Brown ranks the following eight categories as being “very important” to the admissions process: rigor of secondary school record, class rank, GPA, standardized test scores, application essay, recommendations, talent/ability, and character/personal qualities. Only extracurricular activities is rated as “important,” and interviews, first-generation status, legacy status, geographic residence, state residency, racial/ethnic status, volunteer work, and work experience are “considered.”
In terms of extracurricular involvement, Brown is not going to be impressed that you filled the ten spaces on the Common App Activity List; they are looking for genuine excellence in one or more activities. For example, you won a prestigious international science competition, you are a standout pianist, you published or coauthored an academic study, article, or work of fiction; or you started a charitable organization that made a monumental impact. Being an athletic recruit can also be a massive boost to your admissions prospects. Brown’s 38 varsity sports teams suit up 900 undergraduates every year. For advice about how to stand out on the extracurricular front, check out our previous blog entitled How Many Extracurricular Activities Do I Need for College?
Tips for Applying to Brown
If you plan on joining the 46,000+ Brown hopefuls for the next admissions cycle, you should know the following:
1) Brown gives applicants the option of an alumni interview which can be conducted in-person or over the phone/Skype, or the submission of a two-minute video portfolio. Those electing for the latter option can upload a video into their Applicant Portal on whatever topic they choose. Popular topics include:
- Why you chose Brown
- Your academic interests
- An individual who has influenced you
- Your community
For those opting for the interview, advice on what types of questions you should be prepared to answer/ask can be found in our blog—College Interview Tips.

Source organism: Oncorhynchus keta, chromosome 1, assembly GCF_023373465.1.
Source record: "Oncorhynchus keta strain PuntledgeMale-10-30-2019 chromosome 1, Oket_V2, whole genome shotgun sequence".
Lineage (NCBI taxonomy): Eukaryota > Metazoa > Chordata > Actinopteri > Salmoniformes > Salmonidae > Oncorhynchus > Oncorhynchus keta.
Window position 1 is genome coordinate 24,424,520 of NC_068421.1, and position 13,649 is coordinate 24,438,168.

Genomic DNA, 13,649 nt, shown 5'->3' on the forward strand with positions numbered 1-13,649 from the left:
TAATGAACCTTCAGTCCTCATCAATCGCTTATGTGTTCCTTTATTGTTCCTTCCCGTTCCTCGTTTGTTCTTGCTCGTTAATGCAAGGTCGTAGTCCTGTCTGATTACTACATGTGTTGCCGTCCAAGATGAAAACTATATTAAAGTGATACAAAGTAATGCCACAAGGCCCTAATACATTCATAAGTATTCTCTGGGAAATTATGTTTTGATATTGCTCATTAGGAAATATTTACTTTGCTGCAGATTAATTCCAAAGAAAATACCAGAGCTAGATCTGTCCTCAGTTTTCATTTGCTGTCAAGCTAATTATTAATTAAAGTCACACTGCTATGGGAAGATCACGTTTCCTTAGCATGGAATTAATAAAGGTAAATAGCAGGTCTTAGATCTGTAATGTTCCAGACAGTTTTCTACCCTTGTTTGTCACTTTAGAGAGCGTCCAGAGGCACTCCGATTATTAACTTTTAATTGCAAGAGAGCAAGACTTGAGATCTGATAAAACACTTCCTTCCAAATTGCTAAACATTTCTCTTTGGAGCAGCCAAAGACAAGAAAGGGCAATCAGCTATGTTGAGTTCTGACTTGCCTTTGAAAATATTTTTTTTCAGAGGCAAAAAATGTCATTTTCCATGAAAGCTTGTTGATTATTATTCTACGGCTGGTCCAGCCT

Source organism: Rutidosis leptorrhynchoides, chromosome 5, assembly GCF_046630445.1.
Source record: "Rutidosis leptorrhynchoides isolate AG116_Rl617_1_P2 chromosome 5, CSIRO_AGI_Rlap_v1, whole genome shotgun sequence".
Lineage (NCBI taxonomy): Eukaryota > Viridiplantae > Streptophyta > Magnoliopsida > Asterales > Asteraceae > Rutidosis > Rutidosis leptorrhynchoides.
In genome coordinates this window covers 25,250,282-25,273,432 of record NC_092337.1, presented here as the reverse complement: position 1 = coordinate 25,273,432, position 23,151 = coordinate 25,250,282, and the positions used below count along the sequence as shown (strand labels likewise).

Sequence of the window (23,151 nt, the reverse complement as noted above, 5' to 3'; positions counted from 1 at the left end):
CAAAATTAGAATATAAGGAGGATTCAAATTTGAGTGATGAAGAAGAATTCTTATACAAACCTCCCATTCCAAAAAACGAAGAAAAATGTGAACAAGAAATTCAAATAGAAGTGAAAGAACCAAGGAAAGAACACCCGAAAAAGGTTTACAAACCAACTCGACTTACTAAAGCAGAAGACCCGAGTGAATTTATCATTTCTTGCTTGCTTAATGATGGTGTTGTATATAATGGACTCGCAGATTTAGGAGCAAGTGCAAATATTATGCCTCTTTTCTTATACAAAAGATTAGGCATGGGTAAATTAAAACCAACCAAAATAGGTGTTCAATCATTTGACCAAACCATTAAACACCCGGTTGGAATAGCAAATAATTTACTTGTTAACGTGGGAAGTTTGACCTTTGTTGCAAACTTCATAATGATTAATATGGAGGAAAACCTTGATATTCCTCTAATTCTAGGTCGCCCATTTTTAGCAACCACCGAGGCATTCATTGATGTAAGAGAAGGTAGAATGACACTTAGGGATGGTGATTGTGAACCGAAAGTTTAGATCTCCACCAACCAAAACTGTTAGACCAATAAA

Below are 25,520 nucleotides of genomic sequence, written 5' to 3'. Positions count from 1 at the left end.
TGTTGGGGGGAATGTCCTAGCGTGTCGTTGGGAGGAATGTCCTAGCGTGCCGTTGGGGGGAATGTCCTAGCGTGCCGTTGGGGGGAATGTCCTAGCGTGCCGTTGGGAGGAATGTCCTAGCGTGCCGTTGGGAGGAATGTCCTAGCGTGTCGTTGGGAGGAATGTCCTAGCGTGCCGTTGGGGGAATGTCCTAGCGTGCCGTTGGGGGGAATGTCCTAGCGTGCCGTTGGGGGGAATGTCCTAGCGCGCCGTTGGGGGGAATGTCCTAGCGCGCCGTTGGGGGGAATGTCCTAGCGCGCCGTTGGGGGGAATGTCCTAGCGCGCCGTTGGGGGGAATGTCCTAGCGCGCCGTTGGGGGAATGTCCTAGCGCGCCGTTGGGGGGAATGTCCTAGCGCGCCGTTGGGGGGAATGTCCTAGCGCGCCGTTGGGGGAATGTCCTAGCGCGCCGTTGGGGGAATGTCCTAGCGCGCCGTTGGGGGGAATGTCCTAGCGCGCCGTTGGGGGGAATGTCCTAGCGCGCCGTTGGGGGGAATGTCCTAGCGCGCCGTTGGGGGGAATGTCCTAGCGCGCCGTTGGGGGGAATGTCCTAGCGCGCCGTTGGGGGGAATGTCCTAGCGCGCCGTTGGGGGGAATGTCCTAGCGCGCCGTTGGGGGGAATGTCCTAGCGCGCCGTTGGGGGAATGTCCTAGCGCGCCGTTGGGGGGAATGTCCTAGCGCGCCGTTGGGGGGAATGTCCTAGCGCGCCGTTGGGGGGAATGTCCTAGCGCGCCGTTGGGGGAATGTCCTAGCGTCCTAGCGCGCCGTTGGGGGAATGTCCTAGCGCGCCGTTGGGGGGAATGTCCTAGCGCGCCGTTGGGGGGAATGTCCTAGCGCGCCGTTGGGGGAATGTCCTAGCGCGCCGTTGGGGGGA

2) According to the university, a typical class includes 10-12% of students who can be classified as “legacies” meaning that they have an immediate relative (usually a parent) who attended the school. Those with Brown lineage will enjoy an advantage in the admissions process.
3) Brown does not consider “demonstrated interest” so, you do not need to worry about visiting campus or connecting via social media just for the sake of proving to the university that they are your top choice.
4) Teacher recommendations are read very closely at Brown. As our previous blog on asking for teacher recommendations suggests, you need to ask teachers in major subjects who you believe will be willing to use strong language about what a phenomenal student you are. Ask yourself, would any of my teachers say things like, “She is in the top 1% of math students I have taught in my career,” or “He is one of the very best, if not the best American Literature students I have encountered in my 20 years”. Bold declarations along these lines are what Brown admissions officers will be looking for.
5) Make sure to dedicate sufficient time and effort to the supplemental essays and short answers required by Brown. In the 2019-20 cycle, they are as follows:
a) Brown’s Open Curriculum allows students to explore broadly while also diving deeply into their academic pursuits. Tell us about an academic interest (or interests) that excites you, and how you might use the Open Curriculum to pursue it. (250 words)
b) At Brown, you will learn as much from your peers outside the classroom as in academic spaces. How will you contribute to the Brown community? (250 words)
c) Tell us about a place or community you call home. How has it shaped your perspective? (250 words)
d) Please briefly elaborate on one of your extracurricular activities or work experiences. (150 words)
These four essays are EXTREMELY important in the admissions process. Brown sincerely wants to know a great deal about each student offered a place in their freshman class. Do your research, be sincere in what you express, and convince the admissions readers that you will be an active member of the community who takes full advantage of the Open Curriculum. Check out our previous blog on the subject for more tips on mastering the “Why this College?” supplemental essay.
Should I Apply to Brown?
If you are academically qualified, there is no harm in filling out a Brown application as long as you have the $75 to spare, but—as with all prestigious, highly-selective colleges in 2020, it can only be viewed as a “Reach” school, for almost all applicants—including those with pristine transcripts and perfect standardized test scores. Even the strongest applicants need to have an array of “Target” and “Safety” schools selected. For more on this, consult our blog—How to Create the Perfect College List.
A licensed counselor and published researcher, Andrew’s experience in the field of college admissions and transition spans more than one decade. He has previously served as a high school counselor, consultant and author for Kaplan Test Prep, and advisor to U.S. Congress, reporting on issues related to college admissions and financial aid.